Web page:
* Prices may differ from that shown
Corel Draw Graphics Suite x4.
What I used it for.
I was first introduced to this Graphics Suite during the writing of my University Dissertation. As such I was able to buy it for £15 as I only used it for that purpose. I found it invaluable as my dissertation had a lot of images and an A0 map to compose.
How much experience I have with computers
I have a lot of experience with computers and get use to different software very easily. It did however, still take me a week to become completely proficient in it. I should point out that I learn by doing so did not take classes or read instructions.
How much experience other people will need.
You will need basic graphic software package, mainly so you know what you want and then you can try and find it on Corel Draw. The instruction help section is not as bad as some packages, however you will need to know what you are looking for before you go searching. If you are new to computers (or hopeless), then I recommend a class or getting a friend to teach you and work through a simple project, such as copying a graph or annotating a diagram.
What I would recommend it for
It is the best package out there for business diagrams. The lines are neat and you can export the images to any file. I normally make them into a *.JPG to use them in word docs. If you need to use photo images as well I would recommend first manipulating them in a software like Photoshop and then transferring them.
The best thing about Corel is how neat it is. It is automatically built in to fix to midway point or line, however if you want it in a specific point then you just zoom in more and the software will understand. It also has a grid function which you can tell how large to make it, then use that to line everything up. You can also manipulate the shape of the colour to make it precise. It also has a very good backup in case your computer crashes. It both saves a back-up copy in case anything happens to your one but also if it crashes it saves your work in your temp folder and although this maybe hard to find just search for it using the window search tool.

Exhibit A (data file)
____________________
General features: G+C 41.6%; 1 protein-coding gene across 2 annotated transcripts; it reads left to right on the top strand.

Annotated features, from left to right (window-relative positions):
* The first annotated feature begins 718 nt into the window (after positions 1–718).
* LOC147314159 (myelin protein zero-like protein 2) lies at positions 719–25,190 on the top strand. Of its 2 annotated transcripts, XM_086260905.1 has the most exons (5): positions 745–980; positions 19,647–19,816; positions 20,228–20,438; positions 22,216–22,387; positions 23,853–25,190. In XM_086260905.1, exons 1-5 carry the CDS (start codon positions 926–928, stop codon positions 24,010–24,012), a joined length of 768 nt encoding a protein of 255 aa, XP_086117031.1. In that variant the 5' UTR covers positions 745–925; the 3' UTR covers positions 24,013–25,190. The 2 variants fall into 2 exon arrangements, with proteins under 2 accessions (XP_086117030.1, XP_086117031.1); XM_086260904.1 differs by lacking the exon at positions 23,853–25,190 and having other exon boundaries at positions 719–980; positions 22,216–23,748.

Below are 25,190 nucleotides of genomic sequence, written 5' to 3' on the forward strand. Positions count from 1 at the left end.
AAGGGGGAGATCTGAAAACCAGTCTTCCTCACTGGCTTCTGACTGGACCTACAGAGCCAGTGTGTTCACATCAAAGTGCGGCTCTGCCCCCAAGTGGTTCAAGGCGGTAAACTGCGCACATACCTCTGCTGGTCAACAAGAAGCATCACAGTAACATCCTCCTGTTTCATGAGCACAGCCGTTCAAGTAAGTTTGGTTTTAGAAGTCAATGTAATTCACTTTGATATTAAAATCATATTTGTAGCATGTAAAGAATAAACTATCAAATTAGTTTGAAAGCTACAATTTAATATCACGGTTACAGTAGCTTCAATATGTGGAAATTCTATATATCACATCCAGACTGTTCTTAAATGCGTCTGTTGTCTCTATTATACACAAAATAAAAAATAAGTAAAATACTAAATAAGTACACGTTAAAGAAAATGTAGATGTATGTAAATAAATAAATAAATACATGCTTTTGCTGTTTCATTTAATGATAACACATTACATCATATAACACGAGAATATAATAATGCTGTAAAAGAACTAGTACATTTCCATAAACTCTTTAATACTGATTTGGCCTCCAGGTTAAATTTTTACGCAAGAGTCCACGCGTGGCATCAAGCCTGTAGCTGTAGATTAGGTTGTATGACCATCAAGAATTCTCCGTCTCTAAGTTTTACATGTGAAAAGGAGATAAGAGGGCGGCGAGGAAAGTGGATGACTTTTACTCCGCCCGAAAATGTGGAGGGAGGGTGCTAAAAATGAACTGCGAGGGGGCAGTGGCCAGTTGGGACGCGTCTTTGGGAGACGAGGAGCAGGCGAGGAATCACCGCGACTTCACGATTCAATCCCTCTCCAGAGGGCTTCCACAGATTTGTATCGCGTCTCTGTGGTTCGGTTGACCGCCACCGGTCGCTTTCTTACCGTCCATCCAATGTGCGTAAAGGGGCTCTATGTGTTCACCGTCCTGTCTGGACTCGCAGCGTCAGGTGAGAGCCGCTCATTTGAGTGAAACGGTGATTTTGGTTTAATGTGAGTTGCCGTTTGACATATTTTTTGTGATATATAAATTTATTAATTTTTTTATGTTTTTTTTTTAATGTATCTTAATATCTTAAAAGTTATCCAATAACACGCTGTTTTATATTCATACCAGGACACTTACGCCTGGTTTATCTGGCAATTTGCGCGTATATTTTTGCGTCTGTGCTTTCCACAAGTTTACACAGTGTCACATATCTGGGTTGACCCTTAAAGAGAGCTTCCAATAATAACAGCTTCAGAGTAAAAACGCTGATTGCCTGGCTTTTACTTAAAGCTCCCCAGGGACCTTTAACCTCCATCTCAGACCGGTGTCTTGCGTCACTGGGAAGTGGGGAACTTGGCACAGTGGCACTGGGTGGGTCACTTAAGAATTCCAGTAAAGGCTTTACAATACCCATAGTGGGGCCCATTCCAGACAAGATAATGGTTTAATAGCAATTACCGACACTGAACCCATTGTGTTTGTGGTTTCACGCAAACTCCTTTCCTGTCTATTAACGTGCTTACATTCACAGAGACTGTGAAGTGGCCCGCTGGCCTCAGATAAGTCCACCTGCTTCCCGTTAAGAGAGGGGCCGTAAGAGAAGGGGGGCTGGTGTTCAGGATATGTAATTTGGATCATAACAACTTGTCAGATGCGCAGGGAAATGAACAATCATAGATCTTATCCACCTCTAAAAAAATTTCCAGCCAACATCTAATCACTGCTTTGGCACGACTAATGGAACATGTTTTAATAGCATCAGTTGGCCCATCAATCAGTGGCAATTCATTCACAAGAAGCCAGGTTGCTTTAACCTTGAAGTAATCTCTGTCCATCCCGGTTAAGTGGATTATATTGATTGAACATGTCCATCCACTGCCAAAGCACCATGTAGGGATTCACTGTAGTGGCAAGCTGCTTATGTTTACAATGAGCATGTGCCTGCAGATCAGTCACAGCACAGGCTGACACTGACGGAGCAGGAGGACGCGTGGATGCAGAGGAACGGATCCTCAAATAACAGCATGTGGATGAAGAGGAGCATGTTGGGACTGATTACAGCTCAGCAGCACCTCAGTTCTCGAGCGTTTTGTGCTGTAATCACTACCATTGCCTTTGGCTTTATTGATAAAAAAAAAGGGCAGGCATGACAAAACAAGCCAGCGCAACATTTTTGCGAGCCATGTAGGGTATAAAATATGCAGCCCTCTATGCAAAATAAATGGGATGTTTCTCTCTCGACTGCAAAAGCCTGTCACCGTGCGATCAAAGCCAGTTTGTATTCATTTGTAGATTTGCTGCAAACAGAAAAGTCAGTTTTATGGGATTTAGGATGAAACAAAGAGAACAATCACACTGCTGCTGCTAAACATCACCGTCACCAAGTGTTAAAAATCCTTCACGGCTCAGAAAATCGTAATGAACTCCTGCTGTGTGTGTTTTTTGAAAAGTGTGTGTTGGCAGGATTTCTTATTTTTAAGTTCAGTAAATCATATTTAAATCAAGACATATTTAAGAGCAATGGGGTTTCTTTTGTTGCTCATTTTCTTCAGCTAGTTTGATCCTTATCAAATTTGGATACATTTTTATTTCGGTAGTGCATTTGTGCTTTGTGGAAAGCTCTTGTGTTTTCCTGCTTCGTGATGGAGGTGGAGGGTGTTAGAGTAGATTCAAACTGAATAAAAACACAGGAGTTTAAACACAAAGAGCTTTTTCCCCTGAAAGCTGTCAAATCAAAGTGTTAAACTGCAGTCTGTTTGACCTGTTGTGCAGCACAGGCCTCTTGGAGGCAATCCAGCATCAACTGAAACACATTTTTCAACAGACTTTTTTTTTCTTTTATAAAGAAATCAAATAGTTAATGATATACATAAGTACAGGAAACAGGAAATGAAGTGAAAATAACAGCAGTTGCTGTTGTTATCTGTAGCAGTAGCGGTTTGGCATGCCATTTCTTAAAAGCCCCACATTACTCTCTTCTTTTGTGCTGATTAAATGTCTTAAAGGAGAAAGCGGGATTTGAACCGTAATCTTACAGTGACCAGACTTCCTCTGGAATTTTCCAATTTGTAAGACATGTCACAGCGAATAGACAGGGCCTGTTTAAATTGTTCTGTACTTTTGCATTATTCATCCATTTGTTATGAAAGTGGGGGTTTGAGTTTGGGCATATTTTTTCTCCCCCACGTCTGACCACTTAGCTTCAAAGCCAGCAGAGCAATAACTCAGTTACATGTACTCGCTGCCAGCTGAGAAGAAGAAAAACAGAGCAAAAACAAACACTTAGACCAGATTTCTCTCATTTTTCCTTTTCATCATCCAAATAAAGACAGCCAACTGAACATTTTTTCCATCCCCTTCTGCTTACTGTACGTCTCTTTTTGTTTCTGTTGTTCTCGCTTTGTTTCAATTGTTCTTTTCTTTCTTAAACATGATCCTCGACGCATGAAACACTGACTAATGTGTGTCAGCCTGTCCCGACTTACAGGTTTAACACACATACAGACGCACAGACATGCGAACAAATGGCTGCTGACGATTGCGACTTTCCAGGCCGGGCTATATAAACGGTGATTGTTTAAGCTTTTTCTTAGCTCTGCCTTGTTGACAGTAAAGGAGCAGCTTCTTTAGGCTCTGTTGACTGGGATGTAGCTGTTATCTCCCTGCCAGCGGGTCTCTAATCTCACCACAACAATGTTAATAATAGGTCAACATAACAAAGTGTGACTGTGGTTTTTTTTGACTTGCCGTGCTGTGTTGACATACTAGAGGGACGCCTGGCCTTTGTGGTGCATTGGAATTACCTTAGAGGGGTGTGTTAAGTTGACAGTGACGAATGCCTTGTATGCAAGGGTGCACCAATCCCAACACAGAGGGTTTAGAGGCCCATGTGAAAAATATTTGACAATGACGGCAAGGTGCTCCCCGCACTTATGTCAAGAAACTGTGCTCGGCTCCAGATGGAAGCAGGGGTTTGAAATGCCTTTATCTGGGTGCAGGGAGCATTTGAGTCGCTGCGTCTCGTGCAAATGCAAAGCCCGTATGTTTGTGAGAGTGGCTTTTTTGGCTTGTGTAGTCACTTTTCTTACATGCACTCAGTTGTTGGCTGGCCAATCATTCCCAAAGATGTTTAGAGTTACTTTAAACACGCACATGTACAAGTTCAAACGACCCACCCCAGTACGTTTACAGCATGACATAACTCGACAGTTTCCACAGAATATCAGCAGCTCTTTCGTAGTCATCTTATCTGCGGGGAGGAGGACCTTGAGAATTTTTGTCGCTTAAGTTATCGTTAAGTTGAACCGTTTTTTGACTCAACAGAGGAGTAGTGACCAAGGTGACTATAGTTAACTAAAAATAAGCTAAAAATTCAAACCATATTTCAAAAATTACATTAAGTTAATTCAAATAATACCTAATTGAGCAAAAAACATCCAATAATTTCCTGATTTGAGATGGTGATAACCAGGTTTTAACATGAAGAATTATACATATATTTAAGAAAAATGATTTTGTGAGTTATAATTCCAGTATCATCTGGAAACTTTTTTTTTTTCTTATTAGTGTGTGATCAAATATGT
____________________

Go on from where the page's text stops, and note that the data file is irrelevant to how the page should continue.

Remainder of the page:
Bad thing about Corel Draw: It is a sophisticated package so you will need a capable computer (check the latest software for specs, but current ones can be found here: http://www.corel.com /servlet/Satellite/gb/en/ Product/1191272117978 #versionTabview=tab2&tabview=tab6 -and my computer which can only just run Sims2 can run it).
Also it saves a backup of everything (and many times), which is great in theory. However for practice with large projects that you're doing over a couple of months it ends up saving a lot of copies of things which are obsolete and you have to go around deleting them.
I also don't ever use the free photos and clip art. So I personally would never pay anything additional for those.
Who might need it.
If you are doing anything large. I can not stress how great it is for big projects as the working screen has a discreet, although visible, grey outline of your paper size and layout (portrait or landscape). Then there is room to work around that, say importing things and such forth before you are ready for the final composition. Your paper size can either be the standards (Eg. A1, A2, A3, A4, A0... etc), of you can manually enter sizes. The bad thing about paper size is that printers have a small printing margin around the edge, which your paper size will not take into account so you do always have to go into print preview to double check (although for any big project I would hope you always do). It can also be used as said before for images which need to go into word or powerpoint. It is very simple to import any format (just click import instead of open), then you export it back in the format you want.